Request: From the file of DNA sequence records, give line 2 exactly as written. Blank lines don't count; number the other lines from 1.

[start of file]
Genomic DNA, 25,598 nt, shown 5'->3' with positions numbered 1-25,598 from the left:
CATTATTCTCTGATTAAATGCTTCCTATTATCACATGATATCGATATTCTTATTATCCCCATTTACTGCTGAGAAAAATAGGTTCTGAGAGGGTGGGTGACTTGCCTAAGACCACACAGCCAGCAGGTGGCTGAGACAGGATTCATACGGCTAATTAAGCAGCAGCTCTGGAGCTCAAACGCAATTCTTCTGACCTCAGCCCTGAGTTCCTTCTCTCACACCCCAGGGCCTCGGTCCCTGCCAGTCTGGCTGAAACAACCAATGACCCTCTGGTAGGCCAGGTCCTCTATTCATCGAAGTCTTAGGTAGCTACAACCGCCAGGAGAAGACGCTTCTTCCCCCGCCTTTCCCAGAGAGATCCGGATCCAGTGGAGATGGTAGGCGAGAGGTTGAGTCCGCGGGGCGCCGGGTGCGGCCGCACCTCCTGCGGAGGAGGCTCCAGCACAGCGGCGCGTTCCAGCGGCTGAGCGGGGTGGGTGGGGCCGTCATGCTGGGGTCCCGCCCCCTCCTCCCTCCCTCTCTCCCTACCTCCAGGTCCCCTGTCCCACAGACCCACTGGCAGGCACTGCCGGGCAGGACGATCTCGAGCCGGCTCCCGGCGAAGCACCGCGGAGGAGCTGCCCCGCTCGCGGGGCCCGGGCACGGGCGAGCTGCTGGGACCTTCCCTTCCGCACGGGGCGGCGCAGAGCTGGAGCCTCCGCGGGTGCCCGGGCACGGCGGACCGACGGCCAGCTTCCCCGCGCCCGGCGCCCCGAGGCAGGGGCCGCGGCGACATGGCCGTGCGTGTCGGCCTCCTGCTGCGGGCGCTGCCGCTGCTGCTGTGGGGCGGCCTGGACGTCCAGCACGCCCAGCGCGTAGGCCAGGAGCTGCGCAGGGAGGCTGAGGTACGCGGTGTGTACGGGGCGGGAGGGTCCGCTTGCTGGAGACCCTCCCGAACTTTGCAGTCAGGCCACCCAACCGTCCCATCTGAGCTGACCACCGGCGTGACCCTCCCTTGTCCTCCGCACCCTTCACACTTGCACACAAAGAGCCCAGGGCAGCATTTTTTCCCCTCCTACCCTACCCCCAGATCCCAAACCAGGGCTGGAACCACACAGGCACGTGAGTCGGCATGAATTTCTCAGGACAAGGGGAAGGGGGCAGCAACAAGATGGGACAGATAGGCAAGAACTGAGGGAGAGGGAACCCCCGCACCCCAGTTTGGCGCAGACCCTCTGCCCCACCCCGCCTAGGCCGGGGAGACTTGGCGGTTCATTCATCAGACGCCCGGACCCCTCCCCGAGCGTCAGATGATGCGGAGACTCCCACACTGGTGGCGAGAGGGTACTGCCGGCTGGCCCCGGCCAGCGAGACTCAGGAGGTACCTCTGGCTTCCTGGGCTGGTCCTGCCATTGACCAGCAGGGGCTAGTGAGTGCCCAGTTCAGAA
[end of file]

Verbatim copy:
CATTATTCTCTGATTAAATGCTTCCTATTATCACATGATATCGATATTCTTATTATCCCCATTTACTGCTGAGAAAAATAGGTTCTGAGAGGGTGGGTGACTTGCCTAAGACCACACAGCCAGCAGGTGGCTGAGACAGGATTCATACGGCTAATTAAGCAGCAGCTCTGGAGCTCAAACGCAATTCTTCTGACCTCAGCCCTGAGTTCCTTCTCTCACACCCCAGGGCCTCGGTCCCTGCCAGTCTGGCTGAAACAACCAATGACCCTCTGGTAGGCCAGGTCCTCTATTCATCGAAGTCTTAGGTAGCTACAACCGCCAGGAGAAGACGCTTCTTCCCCCGCCTTTCCCAGAGAGATCCGGATCCAGTGGAGATGGTAGGCGAGAGGTTGAGTCCGCGGGGCGCCGGGTGCGGCCGCACCTCCTGCGGAGGAGGCTCCAGCACAGCGGCGCGTTCCAGCGGCTGAGCGGGGTGGGTGGGGCCGTCATGCTGGGGTCCCGCCCCCTCCTCCCTCCCTCTCTCCCTACCTCCAGGTCCCCTGTCCCACAGACCCACTGGCAGGCACTGCCGGGCAGGACGATCTCGAGCCGGCTCCCGGCGAAGCACCGCGGAGGAGCTGCCCCGCTCGCGGGGCCCGGGCACGGGCGAGCTGCTGGGACCTTCCCTTCCGCACGGGGCGGCGCAGAGCTGGAGCCTCCGCGGGTGCCCGGGCACGGCGGACCGACGGCCAGCTTCCCCGCGCCCGGCGCCCCGAGGCAGGGGCCGCGGCGACATGGCCGTGCGTGTCGGCCTCCTGCTGCGGGCGCTGCCGCTGCTGCTGTGGGGCGGCCTGGACGTCCAGCACGCCCAGCGCGTAGGCCAGGAGCTGCGCAGGGAGGCTGAGGTACGCGGTGTGTACGGGGCGGGAGGGTCCGCTTGCTGGAGACCCTCCCGAACTTTGCAGTCAGGCCACCCAACCGTCCCATCTGAGCTGACCACCGGCGTGACCCTCCCTTGTCCTCCGCACCCTTCACACTTGCACACAAAGAGCCCAGGGCAGCATTTTTTCCCCTCCTACCCTACCCCCAGATCCCAAACCAGGGCTGGAACCACACAGGCACGTGAGTCGGCATGAATTTCTCAGGACAAGGGGAAGGGGGCAGCAACAAGATGGGACAGATAGGCAAGAACTGAGGGAGAGGGAACCCCCGCACCCCAGTTTGGCGCAGACCCTCTGCCCCACCCCGCCTAGGCCGGGGAGACTTGGCGGTTCATTCATCAGACGCCCGGACCCCTCCCCGAGCGTCAGATGATGCGGAGACTCCCACACTGGTGGCGAGAGGGTACTGCCGGCTGGCCCCGGCCAGCGAGACTCAGGAGGTACCTCTGGCTTCCTGGGCTGGTCCTGCCATTGACCAGCAGGGGCTAGTGAGTGCCCAGTTCAGAA